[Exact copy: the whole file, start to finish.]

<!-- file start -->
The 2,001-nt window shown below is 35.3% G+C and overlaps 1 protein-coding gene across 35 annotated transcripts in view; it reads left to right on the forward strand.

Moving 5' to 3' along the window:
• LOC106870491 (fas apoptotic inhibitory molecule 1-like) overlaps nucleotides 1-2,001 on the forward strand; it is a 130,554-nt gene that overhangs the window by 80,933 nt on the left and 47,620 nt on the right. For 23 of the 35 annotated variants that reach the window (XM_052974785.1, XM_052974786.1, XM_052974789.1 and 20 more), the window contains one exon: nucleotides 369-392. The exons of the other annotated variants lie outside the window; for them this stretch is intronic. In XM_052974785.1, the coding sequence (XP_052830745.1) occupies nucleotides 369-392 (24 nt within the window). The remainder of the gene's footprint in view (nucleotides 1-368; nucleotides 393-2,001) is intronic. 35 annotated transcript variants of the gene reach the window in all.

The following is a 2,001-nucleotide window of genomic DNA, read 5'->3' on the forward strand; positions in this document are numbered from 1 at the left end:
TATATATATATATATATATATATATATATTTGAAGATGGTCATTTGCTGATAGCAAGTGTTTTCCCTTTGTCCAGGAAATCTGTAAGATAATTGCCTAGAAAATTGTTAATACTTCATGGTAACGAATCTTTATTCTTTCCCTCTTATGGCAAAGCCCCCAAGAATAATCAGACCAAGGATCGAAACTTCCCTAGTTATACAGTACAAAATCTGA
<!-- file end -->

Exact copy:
The 2,001-nt window shown below is 35.3% G+C and overlaps 1 protein-coding gene across 35 annotated transcripts in view; it reads left to right on the forward strand.

Moving 5' to 3' along the window:
• LOC106870491 (fas apoptotic inhibitory molecule 1-like) overlaps nucleotides 1-2,001 on the forward strand; it is a 130,554-nt gene that overhangs the window by 80,933 nt on the left and 47,620 nt on the right. For 23 of the 35 annotated variants that reach the window (XM_052974785.1, XM_052974786.1, XM_052974789.1 and 20 more), the window contains one exon: nucleotides 369-392. The exons of the other annotated variants lie outside the window; for them this stretch is intronic. In XM_052974785.1, the coding sequence (XP_052830745.1) occupies nucleotides 369-392 (24 nt within the window). The remainder of the gene's footprint in view (nucleotides 1-368; nucleotides 393-2,001) is intronic. 35 annotated transcript variants of the gene reach the window in all.

The following is a 2,001-nucleotide window of genomic DNA, read 5'->3' on the forward strand; positions in this document are numbered from 1 at the left end:
TATATATATATATATATATATATATATATTTGAAGATGGTCATTTGCTGATAGCAAGTGTTTTCCCTTTGTCCAGGAAATCTGTAAGATAATTGCCTAGAAAATTGTTAATACTTCATGGTAACGAATCTTTATTCTTTCCCTCTTATGGCAAAGCCCCCAAGAATAATCAGACCAAGGATCGAAACTTCCCTAGTTATACAGTACAAAATCTGA